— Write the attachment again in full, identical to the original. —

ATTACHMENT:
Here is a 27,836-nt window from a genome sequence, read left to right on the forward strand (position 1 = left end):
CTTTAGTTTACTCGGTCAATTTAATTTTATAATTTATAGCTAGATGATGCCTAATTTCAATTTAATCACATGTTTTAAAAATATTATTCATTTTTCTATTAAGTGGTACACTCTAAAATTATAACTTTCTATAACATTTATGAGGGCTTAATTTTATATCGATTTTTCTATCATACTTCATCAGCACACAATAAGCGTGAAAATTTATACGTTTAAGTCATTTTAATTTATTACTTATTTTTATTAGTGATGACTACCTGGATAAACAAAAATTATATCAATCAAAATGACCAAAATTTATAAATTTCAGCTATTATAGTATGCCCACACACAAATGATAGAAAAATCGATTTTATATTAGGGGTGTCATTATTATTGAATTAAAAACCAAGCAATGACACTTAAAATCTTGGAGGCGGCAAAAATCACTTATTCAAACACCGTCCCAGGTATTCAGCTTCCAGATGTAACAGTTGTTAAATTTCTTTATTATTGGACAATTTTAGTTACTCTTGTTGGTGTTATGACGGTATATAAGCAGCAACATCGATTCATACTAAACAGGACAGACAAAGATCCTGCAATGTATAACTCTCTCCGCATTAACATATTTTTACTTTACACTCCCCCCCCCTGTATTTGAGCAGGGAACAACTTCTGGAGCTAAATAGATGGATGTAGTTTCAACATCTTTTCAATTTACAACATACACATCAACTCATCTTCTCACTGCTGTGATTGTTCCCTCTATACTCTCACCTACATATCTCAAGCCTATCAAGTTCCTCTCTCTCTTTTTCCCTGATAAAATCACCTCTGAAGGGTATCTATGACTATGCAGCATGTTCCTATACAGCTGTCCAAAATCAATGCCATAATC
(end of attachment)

Here is a 27,836-nt window from a genome sequence, read left to right on the forward strand (position 1 = left end):
CTTTAGTTTACTCGGTCAATTTAATTTTATAATTTATAGCTAGATGATGCCTAATTTCAATTTAATCACATGTTTTAAAAATATTATTCATTTTTCTATTAAGTGGTACACTCTAAAATTATAACTTTCTATAACATTTATGAGGGCTTAATTTTATATCGATTTTTCTATCATACTTCATCAGCACACAATAAGCGTGAAAATTTATACGTTTAAGTCATTTTAATTTATTACTTATTTTTATTAGTGATGACTACCTGGATAAACAAAAATTATATCAATCAAAATGACCAAAATTTATAAATTTCAGCTATTATAGTATGCCCACACACAAATGATAGAAAAATCGATTTTATATTAGGGGTGTCATTATTATTGAATTAAAAACCAAGCAATGACACTTAAAATCTTGGAGGCGGCAAAAATCACTTATTCAAACACCGTCCCAGGTATTCAGCTTCCAGATGTAACAGTTGTTAAATTTCTTTATTATTGGACAATTTTAGTTACTCTTGTTGGTGTTATGACGGTATATAAGCAGCAACATCGATTCATACTAAACAGGACAGACAAAGATCCTGCAATGTATAACTCTCTCCGCATTAACATATTTTTACTTTACACTCCCCCCCCCTGTATTTGAGCAGGGAACAACTTCTGGAGCTAAATAGATGGATGTAGTTTCAACATCTTTTCAATTTACAACATACACATCAACTCATCTTCTCACTGCTGTGATTGTTCCCTCTATACTCTCACCTACATATCTCAAGCCTATCAAGTTCCTCTCTCTCTTTTTCCCTGATAAAATCACCTCTGAAGGGTATCTATGACTATGCAGCATGTTCCTATACAGCTGTCCAAAATCAATGCCATAATC